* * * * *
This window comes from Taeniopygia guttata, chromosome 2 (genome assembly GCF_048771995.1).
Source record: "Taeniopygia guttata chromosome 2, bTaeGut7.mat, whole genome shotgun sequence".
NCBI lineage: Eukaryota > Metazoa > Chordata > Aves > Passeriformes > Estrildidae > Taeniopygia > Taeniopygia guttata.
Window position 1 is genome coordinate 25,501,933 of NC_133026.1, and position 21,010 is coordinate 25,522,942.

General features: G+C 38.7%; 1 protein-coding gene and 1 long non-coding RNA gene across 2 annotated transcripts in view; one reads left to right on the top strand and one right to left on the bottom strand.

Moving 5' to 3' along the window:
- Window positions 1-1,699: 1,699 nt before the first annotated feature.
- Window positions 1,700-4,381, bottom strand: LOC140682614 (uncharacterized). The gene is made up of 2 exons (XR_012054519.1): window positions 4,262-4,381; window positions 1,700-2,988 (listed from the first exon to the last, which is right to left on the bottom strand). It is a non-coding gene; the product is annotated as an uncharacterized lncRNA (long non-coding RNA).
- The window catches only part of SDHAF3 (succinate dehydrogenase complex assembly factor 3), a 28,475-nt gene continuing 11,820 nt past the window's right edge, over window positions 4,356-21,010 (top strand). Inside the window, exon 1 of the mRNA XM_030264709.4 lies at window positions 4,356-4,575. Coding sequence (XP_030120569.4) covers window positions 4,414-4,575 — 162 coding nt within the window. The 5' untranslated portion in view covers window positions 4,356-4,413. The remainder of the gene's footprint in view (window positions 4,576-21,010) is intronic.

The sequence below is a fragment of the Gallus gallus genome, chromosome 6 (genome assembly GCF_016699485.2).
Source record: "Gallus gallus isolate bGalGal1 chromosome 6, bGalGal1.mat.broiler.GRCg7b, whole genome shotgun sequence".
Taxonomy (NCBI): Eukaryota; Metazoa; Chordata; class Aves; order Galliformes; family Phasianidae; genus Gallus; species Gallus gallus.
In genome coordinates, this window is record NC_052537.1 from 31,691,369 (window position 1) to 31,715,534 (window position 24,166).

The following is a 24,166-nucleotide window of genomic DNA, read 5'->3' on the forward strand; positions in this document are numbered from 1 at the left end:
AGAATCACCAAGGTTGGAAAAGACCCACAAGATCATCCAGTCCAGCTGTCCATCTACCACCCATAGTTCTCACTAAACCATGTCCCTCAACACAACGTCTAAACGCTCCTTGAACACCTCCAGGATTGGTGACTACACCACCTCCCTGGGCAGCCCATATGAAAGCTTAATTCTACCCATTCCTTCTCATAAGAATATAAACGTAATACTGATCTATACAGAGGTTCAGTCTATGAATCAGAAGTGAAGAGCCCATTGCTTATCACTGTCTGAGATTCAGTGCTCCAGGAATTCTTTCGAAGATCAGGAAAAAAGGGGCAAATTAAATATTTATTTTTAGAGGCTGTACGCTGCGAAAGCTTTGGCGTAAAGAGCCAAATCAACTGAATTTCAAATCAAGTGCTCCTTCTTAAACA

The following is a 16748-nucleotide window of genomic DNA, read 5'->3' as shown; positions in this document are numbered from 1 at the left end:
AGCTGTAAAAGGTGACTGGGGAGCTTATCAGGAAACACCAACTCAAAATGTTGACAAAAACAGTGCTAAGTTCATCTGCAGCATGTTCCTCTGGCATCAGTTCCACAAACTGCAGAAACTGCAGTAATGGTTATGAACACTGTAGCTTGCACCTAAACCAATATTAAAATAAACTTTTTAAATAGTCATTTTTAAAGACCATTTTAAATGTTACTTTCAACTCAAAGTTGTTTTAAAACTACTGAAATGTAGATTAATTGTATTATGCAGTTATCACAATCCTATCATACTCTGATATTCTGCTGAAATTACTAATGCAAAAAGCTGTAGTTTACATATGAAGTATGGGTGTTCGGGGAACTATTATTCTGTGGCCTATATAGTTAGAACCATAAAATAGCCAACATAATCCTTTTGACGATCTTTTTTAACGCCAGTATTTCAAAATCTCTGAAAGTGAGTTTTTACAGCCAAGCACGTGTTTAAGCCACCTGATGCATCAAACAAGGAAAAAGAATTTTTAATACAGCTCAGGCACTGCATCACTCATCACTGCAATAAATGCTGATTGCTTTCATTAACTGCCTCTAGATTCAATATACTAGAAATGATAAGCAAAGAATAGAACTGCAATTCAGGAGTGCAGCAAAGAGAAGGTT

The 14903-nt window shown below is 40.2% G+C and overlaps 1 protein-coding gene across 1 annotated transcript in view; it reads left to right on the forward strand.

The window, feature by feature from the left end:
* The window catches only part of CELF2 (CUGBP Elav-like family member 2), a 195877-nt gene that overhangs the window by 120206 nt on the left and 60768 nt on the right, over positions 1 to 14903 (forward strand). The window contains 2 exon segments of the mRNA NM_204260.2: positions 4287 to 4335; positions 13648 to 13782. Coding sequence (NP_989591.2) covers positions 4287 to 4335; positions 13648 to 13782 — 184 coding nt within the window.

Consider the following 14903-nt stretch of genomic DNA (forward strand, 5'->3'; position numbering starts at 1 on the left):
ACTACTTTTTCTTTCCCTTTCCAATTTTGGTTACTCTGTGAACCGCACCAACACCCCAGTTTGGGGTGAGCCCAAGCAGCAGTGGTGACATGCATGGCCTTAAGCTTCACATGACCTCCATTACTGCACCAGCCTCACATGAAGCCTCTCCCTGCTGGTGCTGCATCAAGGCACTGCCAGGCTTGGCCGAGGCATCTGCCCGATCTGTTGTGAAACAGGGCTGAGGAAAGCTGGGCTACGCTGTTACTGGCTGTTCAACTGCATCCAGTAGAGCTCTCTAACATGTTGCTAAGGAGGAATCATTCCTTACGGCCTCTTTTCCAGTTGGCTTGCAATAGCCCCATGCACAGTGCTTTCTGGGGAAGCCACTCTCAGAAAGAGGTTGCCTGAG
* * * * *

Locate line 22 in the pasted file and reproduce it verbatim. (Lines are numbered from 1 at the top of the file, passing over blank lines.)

ACTACTTTTTCTTTCCCTTTCCAATTTTGGTTACTCTGTGAACCGCACCAACACCCCAGTTTGGGGTGAGCCCAAGCAGCAGTGGTGACATGCATGGCCTTAAGCTTCACATGACCTCCATTACTGCACCAGCCTCACATGAAGCCTCTCCCTGCTGGTGCTGCATCAAGGCACTGCCAGGCTTGGCCGAGGCATCTGCCCGATCTGTTGTGAAACAGGGCTGAGGAAAGCTGGGCTACGCTGTTACTGGCTGTTCAACTGCATCCAGTAGAGCTCTCTAACATGTTGCTAAGGAGGAATCATTCCTTACGGCCTCTTTTCCAGTTGGCTTGCAATAGCCCCATGCACAGTGCTTTCTGGGGAAGCCACTCTCAGAAAGAGGTTGCCTGAG